Background: The most feared complication in the clinical course of children with diabetic ketoacidosis (DKA) is the development of cerebral edema. Cerebral edema is rare (<1%) but is the leading cause of death in pediatric DKA. Many of the details about the risk factors as well as the mechanisms leading to DKA related cerebral edema are not well understood. Before we review the recent, groundbreaking study by Kupperman et al (1), examining the relationship between intravenous fluid content and rate of fluid administration in the development of DKA related cerebral edema, it’s important that we review the associated risk factors as well as the proposed mechanisms. It is important to know that the available data we are about to review comes from retrospective studies as well as case reports and case series and not from randomized control trials. Read more →
Background: Critically ill patients come to the ED all the time and it is almost reflexive to liberally administer oxygen in these acutely ill patients. Many providers may consider supplemental oxygen a harmless and potentially beneficial therapy in these patients, irrespective of the presence or absence of hypoxemia (i.e. hyperoxia). There have been several trials (Stroke Oxygen Study, Oxygen in AMI, & Oxygen in the ICU) that have shown harm with hyperoxia in the critically ill. This paper is a systematic review and meta-analysis evaluating the evidence base for liberal versus conservative oxygen therapy in this patient population. Read more →
Background: Community acquired pneumonia (CAP), defined as lower bronchial tree infection in a patient that has not been hospitalized in the last 90 days is a commonly diagnosed disease. There are between 2-4 million episodes per year in the US with roughly 500,000 hospital admissions (Rosen’s). Most outpatients are treated with azithromycin (or another macrolide antibiotic) as this drug gives a simple treatment regimen (single drug, simple dosing, short course). However, the efficacy of this regimen has been questioned in recent years as resistance patterns shift. Read more →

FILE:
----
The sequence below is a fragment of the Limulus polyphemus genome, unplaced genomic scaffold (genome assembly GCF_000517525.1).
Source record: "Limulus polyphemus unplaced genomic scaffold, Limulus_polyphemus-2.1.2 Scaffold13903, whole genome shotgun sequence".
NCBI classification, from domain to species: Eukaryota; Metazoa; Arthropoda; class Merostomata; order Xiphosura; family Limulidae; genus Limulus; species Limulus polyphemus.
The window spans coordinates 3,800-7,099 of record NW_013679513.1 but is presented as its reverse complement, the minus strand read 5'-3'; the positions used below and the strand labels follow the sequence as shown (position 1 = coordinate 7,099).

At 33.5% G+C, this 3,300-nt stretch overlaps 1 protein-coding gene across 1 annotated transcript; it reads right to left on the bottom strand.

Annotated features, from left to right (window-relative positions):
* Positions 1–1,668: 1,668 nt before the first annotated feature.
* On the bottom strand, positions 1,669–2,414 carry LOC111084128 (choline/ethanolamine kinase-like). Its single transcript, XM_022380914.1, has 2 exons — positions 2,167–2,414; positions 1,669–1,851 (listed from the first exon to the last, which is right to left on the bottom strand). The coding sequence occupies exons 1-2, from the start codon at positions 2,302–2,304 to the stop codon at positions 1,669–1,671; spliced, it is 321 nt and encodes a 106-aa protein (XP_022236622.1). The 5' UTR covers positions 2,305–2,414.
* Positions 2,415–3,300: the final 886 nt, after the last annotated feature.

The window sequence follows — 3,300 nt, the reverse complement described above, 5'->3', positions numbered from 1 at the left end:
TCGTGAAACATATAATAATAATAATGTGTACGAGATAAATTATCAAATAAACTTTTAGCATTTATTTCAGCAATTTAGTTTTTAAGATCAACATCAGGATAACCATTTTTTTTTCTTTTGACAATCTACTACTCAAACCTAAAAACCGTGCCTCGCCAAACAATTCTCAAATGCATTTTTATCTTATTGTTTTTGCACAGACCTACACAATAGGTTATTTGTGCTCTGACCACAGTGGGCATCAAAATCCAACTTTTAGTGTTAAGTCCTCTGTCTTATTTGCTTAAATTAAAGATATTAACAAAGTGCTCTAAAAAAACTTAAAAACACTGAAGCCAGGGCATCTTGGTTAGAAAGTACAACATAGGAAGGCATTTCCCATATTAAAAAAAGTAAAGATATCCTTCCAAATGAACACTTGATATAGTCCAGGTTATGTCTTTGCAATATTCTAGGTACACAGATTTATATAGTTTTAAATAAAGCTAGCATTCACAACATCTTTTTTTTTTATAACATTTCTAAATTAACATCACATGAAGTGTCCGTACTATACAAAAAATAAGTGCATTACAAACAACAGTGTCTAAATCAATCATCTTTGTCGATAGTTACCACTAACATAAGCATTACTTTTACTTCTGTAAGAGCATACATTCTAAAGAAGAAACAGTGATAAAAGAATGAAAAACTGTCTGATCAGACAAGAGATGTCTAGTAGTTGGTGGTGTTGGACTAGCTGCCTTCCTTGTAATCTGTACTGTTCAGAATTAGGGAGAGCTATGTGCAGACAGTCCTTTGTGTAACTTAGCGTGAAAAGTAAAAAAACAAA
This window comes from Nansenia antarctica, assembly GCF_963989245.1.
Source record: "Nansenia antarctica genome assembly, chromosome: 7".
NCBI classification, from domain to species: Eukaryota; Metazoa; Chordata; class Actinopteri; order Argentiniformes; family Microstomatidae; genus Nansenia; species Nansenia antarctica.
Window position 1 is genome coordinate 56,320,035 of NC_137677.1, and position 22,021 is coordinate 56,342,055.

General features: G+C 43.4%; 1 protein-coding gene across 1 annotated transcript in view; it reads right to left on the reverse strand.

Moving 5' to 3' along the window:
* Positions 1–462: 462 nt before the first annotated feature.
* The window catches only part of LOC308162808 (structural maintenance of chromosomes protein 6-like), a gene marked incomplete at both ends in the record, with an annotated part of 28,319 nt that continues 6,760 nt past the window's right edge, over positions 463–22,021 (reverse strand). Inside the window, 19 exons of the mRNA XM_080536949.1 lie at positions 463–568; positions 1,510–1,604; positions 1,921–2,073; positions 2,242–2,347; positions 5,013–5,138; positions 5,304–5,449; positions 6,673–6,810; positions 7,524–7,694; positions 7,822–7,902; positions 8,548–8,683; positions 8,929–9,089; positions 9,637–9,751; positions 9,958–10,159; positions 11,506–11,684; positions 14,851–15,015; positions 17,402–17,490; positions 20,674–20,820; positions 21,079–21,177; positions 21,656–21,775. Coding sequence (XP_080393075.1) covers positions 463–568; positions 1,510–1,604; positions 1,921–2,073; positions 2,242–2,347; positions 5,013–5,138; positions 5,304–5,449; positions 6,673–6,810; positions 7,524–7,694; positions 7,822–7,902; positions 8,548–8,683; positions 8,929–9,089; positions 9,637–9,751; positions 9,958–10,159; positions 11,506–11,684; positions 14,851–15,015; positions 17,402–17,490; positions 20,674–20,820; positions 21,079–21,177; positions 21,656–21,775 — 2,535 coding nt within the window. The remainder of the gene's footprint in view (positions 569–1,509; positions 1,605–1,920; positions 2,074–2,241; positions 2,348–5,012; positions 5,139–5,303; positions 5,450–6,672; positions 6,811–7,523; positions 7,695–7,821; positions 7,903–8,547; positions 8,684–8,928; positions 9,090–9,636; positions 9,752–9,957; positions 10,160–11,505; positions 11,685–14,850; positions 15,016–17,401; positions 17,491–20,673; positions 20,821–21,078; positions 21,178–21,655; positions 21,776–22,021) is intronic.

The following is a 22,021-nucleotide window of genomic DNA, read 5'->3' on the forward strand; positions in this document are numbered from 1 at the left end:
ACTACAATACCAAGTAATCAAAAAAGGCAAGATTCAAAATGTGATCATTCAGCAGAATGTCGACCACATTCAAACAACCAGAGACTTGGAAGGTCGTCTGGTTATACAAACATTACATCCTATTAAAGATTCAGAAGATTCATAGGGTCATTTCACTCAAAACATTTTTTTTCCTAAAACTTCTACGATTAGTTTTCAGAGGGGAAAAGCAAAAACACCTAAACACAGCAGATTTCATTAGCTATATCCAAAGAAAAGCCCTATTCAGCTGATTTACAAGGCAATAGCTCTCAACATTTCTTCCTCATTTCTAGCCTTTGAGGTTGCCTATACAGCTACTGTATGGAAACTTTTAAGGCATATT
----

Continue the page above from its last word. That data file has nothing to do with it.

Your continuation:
Background: In recent years, ketamine use has dramatically increased in the Emergency Department (ED). There are four major indications for the use of ketamine in the ED: analgesia with low dose ketamine (LDK), induction for rapid sequence intubation, procedural sedation and sedation of the agitated patient. A number of relative contraindications for ketamine exist though many of them have been debunked through analysis of the evidence. This includes the dogma that ketamine cannot be used in patients with head trauma (for fear of increasing the ICP) or in patients with hypertension or tachycardia.
One contraindication that persists, though, is that of a history of psychiatric illness. Ketamine is an N-methyl-D-aspartic acid (NMDA) receptor antagonist and it can produce a broad range of cognitive and behavioral disturbances including psychosis. These disturbances are short-lived in the majority of individuals but there is a fear that ketamine can cause decompensation of psychiatric illness. The ACEP Clinical Policy lists psychiatric illness as an absolute contraindication for dissociative sedation with ketamine (Green 2011). Read more →
Refractory Hypoxemia: Now maybe you have intubated a patient secondary to hypoxemic respiratory failure who is at high risk for the development of acute respiratory distress syndrome (ARDS). These patients, and really all patients, with exception of severe obstructive disease, I set up the ventilator to deliver 6mL/kg based on ideal body weight (not actual weight). Regardless if this is a pediatric or adult patient, I am setting up the ventilator to target 6 mL/kg of IBW. I can accomplish this with either pressure mode, where you set the pressure, but closely monitor the tidal volumes the patient is receiving. Read more →